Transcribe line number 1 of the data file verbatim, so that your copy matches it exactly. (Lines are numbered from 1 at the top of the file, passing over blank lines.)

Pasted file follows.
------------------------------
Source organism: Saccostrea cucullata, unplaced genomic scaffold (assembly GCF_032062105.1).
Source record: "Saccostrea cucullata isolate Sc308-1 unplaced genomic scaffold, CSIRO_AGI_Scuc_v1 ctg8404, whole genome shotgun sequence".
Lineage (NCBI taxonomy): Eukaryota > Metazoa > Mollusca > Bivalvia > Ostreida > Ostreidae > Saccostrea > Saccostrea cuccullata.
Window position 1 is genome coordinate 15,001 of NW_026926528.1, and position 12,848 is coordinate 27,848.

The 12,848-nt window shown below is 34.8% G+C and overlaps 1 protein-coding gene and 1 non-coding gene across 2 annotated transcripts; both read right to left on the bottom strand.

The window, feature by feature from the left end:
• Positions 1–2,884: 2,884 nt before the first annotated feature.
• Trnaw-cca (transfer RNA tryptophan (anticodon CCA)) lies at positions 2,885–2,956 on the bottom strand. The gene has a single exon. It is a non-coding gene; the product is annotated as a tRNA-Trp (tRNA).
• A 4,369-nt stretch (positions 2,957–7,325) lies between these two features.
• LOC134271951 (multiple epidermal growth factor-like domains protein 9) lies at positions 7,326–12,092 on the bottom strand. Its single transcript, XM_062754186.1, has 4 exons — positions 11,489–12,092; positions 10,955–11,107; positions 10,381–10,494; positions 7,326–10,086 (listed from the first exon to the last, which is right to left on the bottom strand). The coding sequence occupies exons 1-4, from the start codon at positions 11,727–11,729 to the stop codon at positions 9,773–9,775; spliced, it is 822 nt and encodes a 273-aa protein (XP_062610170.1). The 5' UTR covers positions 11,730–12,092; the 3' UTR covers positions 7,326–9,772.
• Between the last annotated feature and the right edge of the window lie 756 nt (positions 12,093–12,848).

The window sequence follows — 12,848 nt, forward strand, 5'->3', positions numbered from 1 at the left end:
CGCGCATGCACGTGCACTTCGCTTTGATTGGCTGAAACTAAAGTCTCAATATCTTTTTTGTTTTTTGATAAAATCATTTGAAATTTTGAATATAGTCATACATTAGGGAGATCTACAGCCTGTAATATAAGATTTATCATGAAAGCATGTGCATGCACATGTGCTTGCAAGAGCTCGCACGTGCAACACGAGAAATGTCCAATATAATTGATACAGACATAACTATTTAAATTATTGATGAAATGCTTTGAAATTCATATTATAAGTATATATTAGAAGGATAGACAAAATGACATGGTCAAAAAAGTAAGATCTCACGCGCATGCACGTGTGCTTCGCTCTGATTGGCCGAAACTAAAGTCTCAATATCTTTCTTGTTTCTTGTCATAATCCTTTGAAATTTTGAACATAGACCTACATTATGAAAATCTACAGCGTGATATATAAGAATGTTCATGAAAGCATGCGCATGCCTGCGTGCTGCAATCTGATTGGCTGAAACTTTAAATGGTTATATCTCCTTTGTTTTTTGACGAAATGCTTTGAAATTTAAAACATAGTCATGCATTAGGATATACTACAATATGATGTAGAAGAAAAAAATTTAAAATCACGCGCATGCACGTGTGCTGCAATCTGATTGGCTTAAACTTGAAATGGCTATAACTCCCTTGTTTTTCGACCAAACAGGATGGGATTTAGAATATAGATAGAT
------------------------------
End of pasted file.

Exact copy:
Source organism: Saccostrea cucullata, unplaced genomic scaffold (assembly GCF_032062105.1).